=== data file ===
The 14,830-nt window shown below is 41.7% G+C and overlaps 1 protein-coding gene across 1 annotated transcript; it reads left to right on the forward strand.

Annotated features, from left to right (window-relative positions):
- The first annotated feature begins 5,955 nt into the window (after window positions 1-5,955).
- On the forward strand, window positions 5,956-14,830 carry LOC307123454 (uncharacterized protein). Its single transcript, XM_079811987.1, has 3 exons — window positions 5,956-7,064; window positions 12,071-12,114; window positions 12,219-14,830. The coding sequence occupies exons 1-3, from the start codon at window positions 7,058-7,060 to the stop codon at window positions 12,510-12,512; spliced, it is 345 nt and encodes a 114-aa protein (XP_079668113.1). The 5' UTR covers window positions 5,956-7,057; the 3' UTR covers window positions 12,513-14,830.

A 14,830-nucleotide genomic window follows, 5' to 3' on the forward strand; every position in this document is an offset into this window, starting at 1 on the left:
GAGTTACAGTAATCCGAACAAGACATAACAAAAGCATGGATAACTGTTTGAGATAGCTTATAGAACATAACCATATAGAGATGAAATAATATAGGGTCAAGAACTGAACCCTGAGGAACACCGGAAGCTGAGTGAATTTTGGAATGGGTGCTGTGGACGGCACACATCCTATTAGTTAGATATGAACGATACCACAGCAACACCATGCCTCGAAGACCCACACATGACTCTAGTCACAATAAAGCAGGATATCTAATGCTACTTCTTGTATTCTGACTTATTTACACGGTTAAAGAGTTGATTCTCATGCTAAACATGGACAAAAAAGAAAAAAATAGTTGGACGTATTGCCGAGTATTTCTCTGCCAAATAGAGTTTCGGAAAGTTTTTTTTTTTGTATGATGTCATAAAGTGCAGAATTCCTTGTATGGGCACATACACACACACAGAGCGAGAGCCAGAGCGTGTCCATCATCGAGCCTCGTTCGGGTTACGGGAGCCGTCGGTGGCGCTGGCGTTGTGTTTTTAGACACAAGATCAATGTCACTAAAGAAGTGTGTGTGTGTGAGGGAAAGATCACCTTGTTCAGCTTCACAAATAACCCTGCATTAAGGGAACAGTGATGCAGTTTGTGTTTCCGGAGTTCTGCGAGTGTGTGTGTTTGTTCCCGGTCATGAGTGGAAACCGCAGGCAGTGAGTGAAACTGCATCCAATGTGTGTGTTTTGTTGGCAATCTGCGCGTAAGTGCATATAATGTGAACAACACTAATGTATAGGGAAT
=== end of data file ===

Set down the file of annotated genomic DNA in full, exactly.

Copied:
The 14,830-nt window shown below is 41.7% G+C and overlaps 1 protein-coding gene across 1 annotated transcript; it reads left to right on the forward strand.

Annotated features, from left to right (window-relative positions):
- The first annotated feature begins 5,955 nt into the window (after window positions 1-5,955).
- On the forward strand, window positions 5,956-14,830 carry LOC307123454 (uncharacterized protein). Its single transcript, XM_079811987.1, has 3 exons — window positions 5,956-7,064; window positions 12,071-12,114; window positions 12,219-14,830. The coding sequence occupies exons 1-3, from the start codon at window positions 7,058-7,060 to the stop codon at window positions 12,510-12,512; spliced, it is 345 nt and encodes a 114-aa protein (XP_079668113.1). The 5' UTR covers window positions 5,956-7,057; the 3' UTR covers window positions 12,513-14,830.

A 14,830-nucleotide genomic window follows, 5' to 3' on the forward strand; every position in this document is an offset into this window, starting at 1 on the left:
GAGTTACAGTAATCCGAACAAGACATAACAAAAGCATGGATAACTGTTTGAGATAGCTTATAGAACATAACCATATAGAGATGAAATAATATAGGGTCAAGAACTGAACCCTGAGGAACACCGGAAGCTGAGTGAATTTTGGAATGGGTGCTGTGGACGGCACACATCCTATTAGTTAGATATGAACGATACCACAGCAACACCATGCCTCGAAGACCCACACATGACTCTAGTCACAATAAAGCAGGATATCTAATGCTACTTCTTGTATTCTGACTTATTTACACGGTTAAAGAGTTGATTCTCATGCTAAACATGGACAAAAAAGAAAAAAATAGTTGGACGTATTGCCGAGTATTTCTCTGCCAAATAGAGTTTCGGAAAGTTTTTTTTTTTGTATGATGTCATAAAGTGCAGAATTCCTTGTATGGGCACATACACACACACAGAGCGAGAGCCAGAGCGTGTCCATCATCGAGCCTCGTTCGGGTTACGGGAGCCGTCGGTGGCGCTGGCGTTGTGTTTTTAGACACAAGATCAATGTCACTAAAGAAGTGTGTGTGTGTGAGGGAAAGATCACCTTGTTCAGCTTCACAAATAACCCTGCATTAAGGGAACAGTGATGCAGTTTGTGTTTCCGGAGTTCTGCGAGTGTGTGTGTTTGTTCCCGGTCATGAGTGGAAACCGCAGGCAGTGAGTGAAACTGCATCCAATGTGTGTGTTTTGTTGGCAATCTGCGCGTAAGTGCATATAATGTGAACAACACTAATGTATAGGGAAT